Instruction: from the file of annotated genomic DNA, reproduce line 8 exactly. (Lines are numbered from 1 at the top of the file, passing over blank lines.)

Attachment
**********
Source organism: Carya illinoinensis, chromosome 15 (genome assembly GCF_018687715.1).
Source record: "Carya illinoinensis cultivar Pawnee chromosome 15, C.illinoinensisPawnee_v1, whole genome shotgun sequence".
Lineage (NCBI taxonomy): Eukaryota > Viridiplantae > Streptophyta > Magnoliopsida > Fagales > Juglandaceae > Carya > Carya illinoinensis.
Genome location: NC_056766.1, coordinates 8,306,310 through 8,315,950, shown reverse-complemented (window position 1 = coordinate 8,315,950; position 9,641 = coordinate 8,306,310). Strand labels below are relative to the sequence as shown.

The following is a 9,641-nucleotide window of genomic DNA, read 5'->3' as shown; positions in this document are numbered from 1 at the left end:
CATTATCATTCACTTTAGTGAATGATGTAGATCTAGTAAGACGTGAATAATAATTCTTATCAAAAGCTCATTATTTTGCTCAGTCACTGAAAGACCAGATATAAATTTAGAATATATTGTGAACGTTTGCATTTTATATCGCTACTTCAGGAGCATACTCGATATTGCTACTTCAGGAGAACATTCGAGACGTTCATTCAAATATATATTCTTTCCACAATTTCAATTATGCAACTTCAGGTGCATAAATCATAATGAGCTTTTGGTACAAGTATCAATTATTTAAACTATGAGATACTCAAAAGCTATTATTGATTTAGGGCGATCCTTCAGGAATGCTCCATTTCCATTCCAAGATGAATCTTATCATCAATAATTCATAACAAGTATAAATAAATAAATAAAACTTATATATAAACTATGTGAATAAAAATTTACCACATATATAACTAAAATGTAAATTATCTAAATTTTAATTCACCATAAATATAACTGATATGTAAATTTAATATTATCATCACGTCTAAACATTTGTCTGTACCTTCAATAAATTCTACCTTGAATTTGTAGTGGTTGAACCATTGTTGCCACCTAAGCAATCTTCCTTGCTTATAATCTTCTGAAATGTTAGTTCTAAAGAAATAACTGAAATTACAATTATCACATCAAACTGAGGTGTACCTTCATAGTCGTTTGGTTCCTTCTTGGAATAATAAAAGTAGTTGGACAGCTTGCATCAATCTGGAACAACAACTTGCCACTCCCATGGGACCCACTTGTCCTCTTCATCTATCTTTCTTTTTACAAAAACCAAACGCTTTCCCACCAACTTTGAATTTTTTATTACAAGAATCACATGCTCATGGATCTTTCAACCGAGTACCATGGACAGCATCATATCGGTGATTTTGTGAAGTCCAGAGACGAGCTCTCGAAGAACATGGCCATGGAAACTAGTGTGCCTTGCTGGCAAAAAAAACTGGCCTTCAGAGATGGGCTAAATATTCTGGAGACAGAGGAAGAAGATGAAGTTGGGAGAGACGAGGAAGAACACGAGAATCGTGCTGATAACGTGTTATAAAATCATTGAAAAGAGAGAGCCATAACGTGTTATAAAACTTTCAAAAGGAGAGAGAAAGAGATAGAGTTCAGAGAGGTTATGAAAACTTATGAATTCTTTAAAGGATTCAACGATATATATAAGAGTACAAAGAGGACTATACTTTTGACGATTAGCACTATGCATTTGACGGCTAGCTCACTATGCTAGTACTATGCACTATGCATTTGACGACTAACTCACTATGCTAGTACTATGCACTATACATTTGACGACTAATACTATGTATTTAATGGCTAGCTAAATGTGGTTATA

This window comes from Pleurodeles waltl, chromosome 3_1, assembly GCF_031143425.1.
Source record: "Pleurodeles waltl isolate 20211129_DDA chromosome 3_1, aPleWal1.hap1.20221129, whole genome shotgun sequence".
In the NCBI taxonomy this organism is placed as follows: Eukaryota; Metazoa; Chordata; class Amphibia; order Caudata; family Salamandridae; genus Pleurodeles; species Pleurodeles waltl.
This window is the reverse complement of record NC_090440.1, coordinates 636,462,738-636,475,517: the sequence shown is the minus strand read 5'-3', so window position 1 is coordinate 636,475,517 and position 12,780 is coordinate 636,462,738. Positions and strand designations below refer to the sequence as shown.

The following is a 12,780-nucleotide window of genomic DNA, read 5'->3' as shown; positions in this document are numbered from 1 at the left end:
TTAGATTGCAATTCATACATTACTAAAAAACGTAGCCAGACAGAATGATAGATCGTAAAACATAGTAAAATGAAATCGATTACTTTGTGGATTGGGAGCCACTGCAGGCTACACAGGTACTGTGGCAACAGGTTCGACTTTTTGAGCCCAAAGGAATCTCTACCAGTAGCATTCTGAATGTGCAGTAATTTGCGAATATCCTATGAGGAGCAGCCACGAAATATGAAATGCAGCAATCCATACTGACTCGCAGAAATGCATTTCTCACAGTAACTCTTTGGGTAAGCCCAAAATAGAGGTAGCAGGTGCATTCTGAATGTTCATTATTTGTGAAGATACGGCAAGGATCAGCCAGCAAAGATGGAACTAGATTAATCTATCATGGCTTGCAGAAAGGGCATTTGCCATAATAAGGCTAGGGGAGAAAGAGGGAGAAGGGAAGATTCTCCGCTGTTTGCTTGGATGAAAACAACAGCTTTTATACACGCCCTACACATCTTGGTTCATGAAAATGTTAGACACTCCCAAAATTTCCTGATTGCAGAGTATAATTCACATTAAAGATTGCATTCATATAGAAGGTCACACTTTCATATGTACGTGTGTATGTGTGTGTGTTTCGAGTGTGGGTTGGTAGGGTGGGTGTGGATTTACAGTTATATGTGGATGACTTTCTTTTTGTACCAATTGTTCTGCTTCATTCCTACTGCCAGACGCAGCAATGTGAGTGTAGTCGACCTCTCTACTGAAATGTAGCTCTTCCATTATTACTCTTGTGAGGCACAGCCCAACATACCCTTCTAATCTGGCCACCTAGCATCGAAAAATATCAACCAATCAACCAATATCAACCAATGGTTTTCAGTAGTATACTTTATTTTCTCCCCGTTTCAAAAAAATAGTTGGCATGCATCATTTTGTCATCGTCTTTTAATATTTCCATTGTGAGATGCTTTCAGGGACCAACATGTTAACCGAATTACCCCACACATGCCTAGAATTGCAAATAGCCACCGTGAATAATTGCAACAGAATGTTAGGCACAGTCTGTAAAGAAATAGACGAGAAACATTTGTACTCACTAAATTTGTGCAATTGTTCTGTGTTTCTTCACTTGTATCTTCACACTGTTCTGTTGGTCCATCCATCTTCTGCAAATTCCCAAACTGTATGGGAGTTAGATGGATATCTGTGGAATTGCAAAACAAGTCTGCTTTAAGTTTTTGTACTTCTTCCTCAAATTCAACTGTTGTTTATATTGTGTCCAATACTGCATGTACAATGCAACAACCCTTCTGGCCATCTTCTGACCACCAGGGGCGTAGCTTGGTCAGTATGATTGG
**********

Source record: "Pleurodeles waltl isolate 20211129_DDA chromosome 3_1, aPleWal1.hap1.20221129, whole genome shotgun sequence".